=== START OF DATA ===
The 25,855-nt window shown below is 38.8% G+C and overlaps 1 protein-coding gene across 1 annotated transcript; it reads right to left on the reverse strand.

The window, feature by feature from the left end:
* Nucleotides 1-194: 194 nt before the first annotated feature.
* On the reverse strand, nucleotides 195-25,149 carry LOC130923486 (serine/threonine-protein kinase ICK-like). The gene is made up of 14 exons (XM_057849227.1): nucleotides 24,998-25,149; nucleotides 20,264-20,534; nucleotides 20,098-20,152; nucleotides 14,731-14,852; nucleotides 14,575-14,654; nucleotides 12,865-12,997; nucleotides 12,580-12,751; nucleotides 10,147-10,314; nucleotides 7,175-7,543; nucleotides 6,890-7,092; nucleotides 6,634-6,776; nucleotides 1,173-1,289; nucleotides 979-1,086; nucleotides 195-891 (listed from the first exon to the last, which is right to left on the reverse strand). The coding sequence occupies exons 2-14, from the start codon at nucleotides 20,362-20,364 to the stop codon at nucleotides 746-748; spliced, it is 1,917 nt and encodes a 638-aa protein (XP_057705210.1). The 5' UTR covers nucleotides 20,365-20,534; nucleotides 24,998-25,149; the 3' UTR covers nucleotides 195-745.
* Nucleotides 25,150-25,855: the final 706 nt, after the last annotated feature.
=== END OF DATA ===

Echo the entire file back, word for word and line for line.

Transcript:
The 25,855-nt window shown below is 38.8% G+C and overlaps 1 protein-coding gene across 1 annotated transcript; it reads right to left on the reverse strand.

The window, feature by feature from the left end:
* Nucleotides 1-194: 194 nt before the first annotated feature.
* On the reverse strand, nucleotides 195-25,149 carry LOC130923486 (serine/threonine-protein kinase ICK-like). The gene is made up of 14 exons (XM_057849227.1): nucleotides 24,998-25,149; nucleotides 20,264-20,534; nucleotides 20,098-20,152; nucleotides 14,731-14,852; nucleotides 14,575-14,654; nucleotides 12,865-12,997; nucleotides 12,580-12,751; nucleotides 10,147-10,314; nucleotides 7,175-7,543; nucleotides 6,890-7,092; nucleotides 6,634-6,776; nucleotides 1,173-1,289; nucleotides 979-1,086; nucleotides 195-891 (listed from the first exon to the last, which is right to left on the reverse strand). The coding sequence occupies exons 2-14, from the start codon at nucleotides 20,362-20,364 to the stop codon at nucleotides 746-748; spliced, it is 1,917 nt and encodes a 638-aa protein (XP_057705210.1). The 5' UTR covers nucleotides 20,365-20,534; nucleotides 24,998-25,149; the 3' UTR covers nucleotides 195-745.
* Nucleotides 25,150-25,855: the final 706 nt, after the last annotated feature.